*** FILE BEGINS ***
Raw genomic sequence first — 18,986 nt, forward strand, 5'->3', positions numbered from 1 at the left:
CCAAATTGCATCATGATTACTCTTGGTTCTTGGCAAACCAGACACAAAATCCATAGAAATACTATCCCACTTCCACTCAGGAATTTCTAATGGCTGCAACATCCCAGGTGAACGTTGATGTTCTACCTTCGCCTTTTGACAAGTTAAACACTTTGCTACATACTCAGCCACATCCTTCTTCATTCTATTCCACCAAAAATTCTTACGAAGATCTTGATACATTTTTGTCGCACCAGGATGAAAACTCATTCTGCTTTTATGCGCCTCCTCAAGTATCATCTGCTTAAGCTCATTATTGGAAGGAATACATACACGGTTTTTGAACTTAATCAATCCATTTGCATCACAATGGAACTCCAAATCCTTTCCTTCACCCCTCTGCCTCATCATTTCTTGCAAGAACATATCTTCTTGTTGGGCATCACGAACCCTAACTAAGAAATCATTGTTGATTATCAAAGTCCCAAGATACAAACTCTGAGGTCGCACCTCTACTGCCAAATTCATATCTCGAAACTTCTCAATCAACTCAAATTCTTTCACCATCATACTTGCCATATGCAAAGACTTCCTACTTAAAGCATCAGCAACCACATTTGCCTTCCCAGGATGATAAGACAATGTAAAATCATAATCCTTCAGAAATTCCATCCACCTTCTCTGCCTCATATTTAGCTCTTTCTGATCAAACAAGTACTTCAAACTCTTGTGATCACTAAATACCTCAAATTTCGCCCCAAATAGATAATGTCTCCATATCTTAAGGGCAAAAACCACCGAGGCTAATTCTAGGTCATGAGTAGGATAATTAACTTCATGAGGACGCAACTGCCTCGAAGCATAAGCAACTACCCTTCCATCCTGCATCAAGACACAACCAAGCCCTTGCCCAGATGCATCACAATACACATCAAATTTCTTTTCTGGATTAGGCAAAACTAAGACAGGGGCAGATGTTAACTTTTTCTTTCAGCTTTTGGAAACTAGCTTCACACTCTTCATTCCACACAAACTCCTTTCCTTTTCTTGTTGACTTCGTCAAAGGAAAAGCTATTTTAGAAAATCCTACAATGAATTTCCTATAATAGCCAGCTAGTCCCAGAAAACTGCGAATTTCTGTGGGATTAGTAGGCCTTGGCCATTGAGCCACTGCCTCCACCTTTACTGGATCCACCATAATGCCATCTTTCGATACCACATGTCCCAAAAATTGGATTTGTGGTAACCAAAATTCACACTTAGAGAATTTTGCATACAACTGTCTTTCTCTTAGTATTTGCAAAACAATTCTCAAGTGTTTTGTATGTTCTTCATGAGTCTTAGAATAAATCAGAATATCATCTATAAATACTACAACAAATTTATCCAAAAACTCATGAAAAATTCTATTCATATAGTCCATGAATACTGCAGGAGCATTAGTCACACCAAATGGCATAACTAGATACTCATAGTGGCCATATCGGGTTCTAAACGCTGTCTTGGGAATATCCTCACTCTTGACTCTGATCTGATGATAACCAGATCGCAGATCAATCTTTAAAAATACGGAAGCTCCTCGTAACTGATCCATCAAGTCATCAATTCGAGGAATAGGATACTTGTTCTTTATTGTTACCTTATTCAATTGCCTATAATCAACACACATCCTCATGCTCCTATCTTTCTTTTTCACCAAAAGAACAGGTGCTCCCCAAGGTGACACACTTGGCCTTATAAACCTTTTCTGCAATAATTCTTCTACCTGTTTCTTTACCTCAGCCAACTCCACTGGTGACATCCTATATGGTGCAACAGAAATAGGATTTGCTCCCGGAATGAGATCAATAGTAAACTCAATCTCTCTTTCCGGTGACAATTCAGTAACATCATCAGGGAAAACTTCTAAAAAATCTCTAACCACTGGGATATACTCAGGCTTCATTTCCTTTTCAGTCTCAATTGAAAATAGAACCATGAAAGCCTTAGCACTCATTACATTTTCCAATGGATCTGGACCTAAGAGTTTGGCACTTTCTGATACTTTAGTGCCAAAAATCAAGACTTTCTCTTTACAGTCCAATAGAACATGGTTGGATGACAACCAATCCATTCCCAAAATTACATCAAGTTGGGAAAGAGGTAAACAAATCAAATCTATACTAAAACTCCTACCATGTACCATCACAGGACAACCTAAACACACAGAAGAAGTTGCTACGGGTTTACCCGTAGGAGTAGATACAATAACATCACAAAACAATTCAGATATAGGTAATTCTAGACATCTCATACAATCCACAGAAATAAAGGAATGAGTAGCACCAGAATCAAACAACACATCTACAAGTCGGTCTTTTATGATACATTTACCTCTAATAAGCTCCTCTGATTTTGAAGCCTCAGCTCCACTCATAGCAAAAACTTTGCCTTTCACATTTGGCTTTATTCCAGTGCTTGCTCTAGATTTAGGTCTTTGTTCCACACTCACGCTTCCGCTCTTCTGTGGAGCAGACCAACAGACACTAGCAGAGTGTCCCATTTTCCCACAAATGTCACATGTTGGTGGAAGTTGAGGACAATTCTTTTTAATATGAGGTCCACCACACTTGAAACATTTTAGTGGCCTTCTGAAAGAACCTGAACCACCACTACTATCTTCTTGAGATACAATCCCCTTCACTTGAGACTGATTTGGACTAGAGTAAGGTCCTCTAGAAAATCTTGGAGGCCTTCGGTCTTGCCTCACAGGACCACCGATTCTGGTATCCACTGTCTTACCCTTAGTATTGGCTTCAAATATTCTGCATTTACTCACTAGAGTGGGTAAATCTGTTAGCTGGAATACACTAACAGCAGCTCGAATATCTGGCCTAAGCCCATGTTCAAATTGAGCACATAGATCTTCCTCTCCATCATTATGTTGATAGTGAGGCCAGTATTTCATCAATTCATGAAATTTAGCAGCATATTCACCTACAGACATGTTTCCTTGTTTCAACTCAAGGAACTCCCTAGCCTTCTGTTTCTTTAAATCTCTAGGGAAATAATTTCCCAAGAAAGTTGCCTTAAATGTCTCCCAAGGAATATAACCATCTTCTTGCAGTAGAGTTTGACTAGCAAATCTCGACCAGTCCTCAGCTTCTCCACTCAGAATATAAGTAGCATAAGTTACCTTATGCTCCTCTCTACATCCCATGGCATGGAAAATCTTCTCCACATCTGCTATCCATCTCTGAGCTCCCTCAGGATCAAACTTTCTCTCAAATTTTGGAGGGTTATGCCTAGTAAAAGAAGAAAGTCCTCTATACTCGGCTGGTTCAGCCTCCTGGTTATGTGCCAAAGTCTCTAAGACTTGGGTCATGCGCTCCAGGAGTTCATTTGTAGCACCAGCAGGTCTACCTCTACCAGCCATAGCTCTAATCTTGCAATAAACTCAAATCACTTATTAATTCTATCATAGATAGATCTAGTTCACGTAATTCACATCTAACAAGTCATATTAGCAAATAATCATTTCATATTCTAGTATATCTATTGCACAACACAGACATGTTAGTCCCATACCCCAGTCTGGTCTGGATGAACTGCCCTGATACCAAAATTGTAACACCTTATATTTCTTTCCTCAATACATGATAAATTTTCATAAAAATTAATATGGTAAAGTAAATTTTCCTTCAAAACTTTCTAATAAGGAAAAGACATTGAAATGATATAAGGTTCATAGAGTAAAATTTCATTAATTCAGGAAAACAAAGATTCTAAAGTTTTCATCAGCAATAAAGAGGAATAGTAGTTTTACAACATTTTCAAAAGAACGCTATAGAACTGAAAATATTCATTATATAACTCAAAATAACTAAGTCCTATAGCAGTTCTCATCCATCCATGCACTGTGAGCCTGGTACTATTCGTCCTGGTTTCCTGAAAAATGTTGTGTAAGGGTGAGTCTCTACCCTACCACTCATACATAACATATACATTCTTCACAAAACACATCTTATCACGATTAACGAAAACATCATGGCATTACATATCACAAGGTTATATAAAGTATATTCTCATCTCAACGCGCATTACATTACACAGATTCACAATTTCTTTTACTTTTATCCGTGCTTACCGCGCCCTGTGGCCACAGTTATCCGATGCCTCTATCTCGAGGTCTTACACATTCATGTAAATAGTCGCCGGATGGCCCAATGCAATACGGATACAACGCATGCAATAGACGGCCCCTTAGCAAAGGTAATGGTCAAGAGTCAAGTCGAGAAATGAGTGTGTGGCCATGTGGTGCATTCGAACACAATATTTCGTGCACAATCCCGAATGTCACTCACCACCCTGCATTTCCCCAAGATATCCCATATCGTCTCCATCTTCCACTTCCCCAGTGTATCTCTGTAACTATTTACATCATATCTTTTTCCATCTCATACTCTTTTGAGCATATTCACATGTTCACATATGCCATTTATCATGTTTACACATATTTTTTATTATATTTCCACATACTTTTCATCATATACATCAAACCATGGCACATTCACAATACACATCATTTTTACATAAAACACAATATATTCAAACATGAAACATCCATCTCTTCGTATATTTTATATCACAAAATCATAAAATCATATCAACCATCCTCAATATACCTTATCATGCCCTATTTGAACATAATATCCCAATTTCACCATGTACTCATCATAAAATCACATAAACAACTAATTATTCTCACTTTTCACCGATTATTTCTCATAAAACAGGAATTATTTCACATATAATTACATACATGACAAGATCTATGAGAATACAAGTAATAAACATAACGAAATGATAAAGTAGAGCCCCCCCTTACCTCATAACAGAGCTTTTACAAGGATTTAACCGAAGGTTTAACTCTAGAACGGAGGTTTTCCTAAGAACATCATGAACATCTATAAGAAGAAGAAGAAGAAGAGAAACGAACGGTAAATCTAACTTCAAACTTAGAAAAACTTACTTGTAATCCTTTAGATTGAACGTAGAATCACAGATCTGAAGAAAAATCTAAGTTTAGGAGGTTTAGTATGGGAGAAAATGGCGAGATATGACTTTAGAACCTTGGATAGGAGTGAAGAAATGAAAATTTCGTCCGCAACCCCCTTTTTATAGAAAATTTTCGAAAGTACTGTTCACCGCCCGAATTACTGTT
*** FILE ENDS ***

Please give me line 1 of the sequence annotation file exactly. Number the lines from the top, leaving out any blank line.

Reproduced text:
Raw genomic sequence first — 18,986 nt, forward strand, 5'->3', positions numbered from 1 at the left: